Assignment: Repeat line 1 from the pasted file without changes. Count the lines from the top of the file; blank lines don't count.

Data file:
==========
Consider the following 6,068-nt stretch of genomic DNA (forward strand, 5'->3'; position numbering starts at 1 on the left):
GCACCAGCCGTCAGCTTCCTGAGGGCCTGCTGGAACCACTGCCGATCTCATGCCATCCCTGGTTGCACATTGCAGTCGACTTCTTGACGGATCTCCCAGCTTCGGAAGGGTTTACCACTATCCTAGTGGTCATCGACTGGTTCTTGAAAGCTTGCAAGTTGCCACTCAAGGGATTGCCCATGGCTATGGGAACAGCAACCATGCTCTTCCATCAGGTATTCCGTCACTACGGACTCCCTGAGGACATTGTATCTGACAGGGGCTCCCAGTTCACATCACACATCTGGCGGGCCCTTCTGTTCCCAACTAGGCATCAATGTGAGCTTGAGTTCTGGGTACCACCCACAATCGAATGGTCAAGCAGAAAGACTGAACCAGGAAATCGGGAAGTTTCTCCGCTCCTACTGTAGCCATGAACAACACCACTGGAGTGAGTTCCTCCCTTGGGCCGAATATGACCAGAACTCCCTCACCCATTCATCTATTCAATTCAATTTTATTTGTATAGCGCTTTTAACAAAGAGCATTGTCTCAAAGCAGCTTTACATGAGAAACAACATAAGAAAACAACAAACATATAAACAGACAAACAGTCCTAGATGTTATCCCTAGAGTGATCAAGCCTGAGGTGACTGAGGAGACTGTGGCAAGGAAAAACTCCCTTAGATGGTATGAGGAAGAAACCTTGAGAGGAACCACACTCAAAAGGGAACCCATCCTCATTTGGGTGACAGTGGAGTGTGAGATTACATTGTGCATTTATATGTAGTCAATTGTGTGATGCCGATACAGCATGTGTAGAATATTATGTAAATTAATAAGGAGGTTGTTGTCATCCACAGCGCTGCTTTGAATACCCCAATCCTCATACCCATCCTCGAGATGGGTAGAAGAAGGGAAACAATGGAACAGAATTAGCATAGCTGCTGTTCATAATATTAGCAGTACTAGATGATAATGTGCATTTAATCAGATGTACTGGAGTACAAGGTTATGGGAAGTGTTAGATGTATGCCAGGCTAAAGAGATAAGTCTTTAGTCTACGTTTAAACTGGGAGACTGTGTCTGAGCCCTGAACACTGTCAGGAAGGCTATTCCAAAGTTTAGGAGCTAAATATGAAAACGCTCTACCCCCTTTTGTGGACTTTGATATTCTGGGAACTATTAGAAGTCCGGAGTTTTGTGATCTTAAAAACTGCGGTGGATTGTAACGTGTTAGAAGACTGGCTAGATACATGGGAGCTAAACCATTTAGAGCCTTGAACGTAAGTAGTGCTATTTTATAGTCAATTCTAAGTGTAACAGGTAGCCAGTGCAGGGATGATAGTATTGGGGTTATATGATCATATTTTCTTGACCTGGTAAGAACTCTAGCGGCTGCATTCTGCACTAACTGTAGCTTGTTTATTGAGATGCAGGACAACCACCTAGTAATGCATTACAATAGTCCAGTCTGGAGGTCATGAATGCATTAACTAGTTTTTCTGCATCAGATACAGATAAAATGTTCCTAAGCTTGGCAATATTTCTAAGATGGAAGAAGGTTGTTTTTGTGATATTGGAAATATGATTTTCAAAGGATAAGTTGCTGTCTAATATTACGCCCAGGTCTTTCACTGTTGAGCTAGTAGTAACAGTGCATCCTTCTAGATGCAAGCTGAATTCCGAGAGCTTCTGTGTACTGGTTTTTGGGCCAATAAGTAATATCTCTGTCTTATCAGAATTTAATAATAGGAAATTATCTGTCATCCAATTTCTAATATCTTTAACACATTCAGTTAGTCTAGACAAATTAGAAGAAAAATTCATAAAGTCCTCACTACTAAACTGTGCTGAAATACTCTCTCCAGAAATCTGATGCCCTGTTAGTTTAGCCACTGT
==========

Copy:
Consider the following 6,068-nt stretch of genomic DNA (forward strand, 5'->3'; position numbering starts at 1 on the left):